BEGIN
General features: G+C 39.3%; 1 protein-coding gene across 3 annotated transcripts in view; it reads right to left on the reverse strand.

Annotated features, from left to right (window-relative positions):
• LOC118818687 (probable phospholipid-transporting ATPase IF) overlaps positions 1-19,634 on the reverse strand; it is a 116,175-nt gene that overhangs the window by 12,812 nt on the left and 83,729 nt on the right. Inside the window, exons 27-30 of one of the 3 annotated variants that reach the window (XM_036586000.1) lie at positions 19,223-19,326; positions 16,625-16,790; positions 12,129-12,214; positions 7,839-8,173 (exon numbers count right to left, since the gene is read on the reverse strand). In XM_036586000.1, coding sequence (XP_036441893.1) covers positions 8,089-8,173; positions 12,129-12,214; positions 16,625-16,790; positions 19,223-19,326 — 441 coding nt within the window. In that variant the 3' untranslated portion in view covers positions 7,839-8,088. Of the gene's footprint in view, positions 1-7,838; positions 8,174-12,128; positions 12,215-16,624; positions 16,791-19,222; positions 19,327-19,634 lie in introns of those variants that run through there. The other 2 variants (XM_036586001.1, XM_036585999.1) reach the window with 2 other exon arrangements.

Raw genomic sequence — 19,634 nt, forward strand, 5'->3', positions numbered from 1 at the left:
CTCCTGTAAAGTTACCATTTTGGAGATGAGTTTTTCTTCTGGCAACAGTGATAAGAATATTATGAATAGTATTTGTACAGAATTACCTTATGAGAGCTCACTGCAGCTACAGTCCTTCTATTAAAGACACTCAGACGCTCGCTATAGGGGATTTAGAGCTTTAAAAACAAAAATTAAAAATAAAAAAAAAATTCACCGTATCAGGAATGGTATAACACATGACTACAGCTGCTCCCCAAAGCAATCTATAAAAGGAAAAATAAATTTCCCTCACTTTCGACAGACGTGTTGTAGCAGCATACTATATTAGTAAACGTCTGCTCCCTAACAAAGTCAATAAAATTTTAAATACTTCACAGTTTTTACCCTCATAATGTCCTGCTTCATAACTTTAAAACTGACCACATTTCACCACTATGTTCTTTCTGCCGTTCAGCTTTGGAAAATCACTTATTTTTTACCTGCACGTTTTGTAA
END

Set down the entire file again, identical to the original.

General features: G+C 39.3%; 1 protein-coding gene across 3 annotated transcripts in view; it reads right to left on the reverse strand.

Annotated features, from left to right (window-relative positions):
• LOC118818687 (probable phospholipid-transporting ATPase IF) overlaps positions 1-19,634 on the reverse strand; it is a 116,175-nt gene that overhangs the window by 12,812 nt on the left and 83,729 nt on the right. Inside the window, exons 27-30 of one of the 3 annotated variants that reach the window (XM_036586000.1) lie at positions 19,223-19,326; positions 16,625-16,790; positions 12,129-12,214; positions 7,839-8,173 (exon numbers count right to left, since the gene is read on the reverse strand). In XM_036586000.1, coding sequence (XP_036441893.1) covers positions 8,089-8,173; positions 12,129-12,214; positions 16,625-16,790; positions 19,223-19,326 — 441 coding nt within the window. In that variant the 3' untranslated portion in view covers positions 7,839-8,088. Of the gene's footprint in view, positions 1-7,838; positions 8,174-12,128; positions 12,215-16,624; positions 16,791-19,222; positions 19,327-19,634 lie in introns of those variants that run through there. The other 2 variants (XM_036586001.1, XM_036585999.1) reach the window with 2 other exon arrangements.

Raw genomic sequence — 19,634 nt, forward strand, 5'->3', positions numbered from 1 at the left:
CTCCTGTAAAGTTACCATTTTGGAGATGAGTTTTTCTTCTGGCAACAGTGATAAGAATATTATGAATAGTATTTGTACAGAATTACCTTATGAGAGCTCACTGCAGCTACAGTCCTTCTATTAAAGACACTCAGACGCTCGCTATAGGGGATTTAGAGCTTTAAAAACAAAAATTAAAAATAAAAAAAAAATTCACCGTATCAGGAATGGTATAACACATGACTACAGCTGCTCCCCAAAGCAATCTATAAAAGGAAAAATAAATTTCCCTCACTTTCGACAGACGTGTTGTAGCAGCATACTATATTAGTAAACGTCTGCTCCCTAACAAAGTCAATAAAATTTTAAATACTTCACAGTTTTTACCCTCATAATGTCCTGCTTCATAACTTTAAAACTGACCACATTTCACCACTATGTTCTTTCTGCCGTTCAGCTTTGGAAAATCACTTATTTTTTACCTGCACGTTTTGTAA